The best way to do this was to have an oracle that told him (or could be construed to tell him) what he wanted to hear. That would justify him before the villagers, and reported (with suitable adjustments) in a letter to the baron, it would justify his sending someone else in response to the request—really an order—for support.
He didn’t bother to say anything to the priest, who would doubtless produce something suitably incomprehensible which could be interpreted however he needed it to be.
All the warriors gathered in the town square to hear the oracle before the chose those who would go to fight for the baron and those who would stay and defend the village.
“Those who go will face great trials, but will return crowned with glory and honor. Those who stay will be surprised and will suffer dishonor.”
It was suitably obscure, but how could he interpret it as direction from the gods that he should stay at home? He should have coached the priest as to what to say. Clearly the young man hadn’t realized his sponsor wanted to stay and had made the oracle too precise.
So the headman led the small group of warriors off to support the baron. As would be expected, those who were his closest supporters chose to go with him. Who could resist returning crowned with glory and honor? Who could explain such a decision?
It was unfortunate that the town elder left in charge was not a close associate of the headman. After all, the closest associates had headed off to war. He suspected the headman was stealing from the town. He suspected he had had innocent people imprisoned and killed. But he didn’t care.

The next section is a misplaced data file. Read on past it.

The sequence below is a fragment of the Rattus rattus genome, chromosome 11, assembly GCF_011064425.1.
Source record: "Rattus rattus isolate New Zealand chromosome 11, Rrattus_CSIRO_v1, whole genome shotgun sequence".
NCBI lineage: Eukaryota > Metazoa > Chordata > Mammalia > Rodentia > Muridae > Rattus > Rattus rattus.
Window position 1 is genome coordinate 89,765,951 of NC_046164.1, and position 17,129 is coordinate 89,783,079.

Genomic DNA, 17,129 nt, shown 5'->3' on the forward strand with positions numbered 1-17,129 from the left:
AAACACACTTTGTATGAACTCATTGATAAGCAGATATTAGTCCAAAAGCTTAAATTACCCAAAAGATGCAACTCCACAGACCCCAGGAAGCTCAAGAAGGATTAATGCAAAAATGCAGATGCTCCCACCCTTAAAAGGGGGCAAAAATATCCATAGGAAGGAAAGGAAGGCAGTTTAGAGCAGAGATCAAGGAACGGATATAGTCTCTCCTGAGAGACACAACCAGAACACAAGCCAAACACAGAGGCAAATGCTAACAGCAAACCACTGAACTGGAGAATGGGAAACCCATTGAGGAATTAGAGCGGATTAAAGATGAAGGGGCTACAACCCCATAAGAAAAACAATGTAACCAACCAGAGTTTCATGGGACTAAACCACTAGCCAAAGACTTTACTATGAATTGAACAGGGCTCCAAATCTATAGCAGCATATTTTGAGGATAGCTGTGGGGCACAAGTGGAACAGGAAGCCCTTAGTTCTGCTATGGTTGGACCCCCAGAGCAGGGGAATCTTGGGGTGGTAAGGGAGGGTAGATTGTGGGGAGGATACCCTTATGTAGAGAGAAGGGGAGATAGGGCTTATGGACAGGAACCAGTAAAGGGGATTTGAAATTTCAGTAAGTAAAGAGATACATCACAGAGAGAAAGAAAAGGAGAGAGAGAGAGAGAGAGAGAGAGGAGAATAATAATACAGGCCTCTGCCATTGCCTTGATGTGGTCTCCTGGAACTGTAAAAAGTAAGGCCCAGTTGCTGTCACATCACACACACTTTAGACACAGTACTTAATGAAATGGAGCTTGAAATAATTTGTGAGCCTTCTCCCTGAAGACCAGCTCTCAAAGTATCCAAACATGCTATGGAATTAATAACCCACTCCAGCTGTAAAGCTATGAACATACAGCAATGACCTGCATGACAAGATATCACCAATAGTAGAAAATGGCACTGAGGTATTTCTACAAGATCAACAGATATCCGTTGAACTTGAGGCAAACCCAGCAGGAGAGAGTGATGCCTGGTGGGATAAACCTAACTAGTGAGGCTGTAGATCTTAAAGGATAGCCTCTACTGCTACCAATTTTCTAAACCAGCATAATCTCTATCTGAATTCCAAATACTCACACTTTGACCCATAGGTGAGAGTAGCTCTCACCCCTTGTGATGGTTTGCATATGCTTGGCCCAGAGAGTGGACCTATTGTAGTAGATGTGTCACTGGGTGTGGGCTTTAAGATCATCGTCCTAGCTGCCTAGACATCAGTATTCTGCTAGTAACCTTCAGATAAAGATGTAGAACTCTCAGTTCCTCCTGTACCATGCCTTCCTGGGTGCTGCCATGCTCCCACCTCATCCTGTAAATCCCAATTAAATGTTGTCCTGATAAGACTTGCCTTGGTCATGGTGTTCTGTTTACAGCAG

The elder began to talk to others in the town, and they decided they really didn’t need the headman. They decided they would kill the headman and any warriors who chose to support him when they returned. They thought the number of returning warriors would be diminished, and they would be surprised.
It was an unsavory business. The rumors in the town were intense. Some said the interim headman was in bed with the real headman’s wife. Some said that it was the headman’s younger daughter. Everyone was talking about how the supposed caretaker was taking things for himself.
Then one day the watchman shouted out the word. The warriors were returning.
The men gathered near the gate, planning still to arrest the headman. What else could they do? Despite the chaos, there was no way they would survive if they let the headman take back power.
But it was a sad procession that entered the town. The headman was lying on a wagon. His weapons around him. He had been presented with a wreath as a crown by the baron for his valor in battle. Though the wreath has withered, he was, indeed crowned with honor. He was also quite dead. And embalmed. It really was quite a surprise.
But before everyone realized this a battle broke out between the warriors who had been left behind and the small number who had returned. Despite their small numbers, the returning soldiers did well, and killed most of their attackers. There was only one of the warriors who had stayed in the village left alive and unmaimed when the battle was over.
He went to the temple and asked the priest how everything could go so wrong for everyone.
“The true word was withdrawn,” said the priest who had been the boy. “What did you expect?”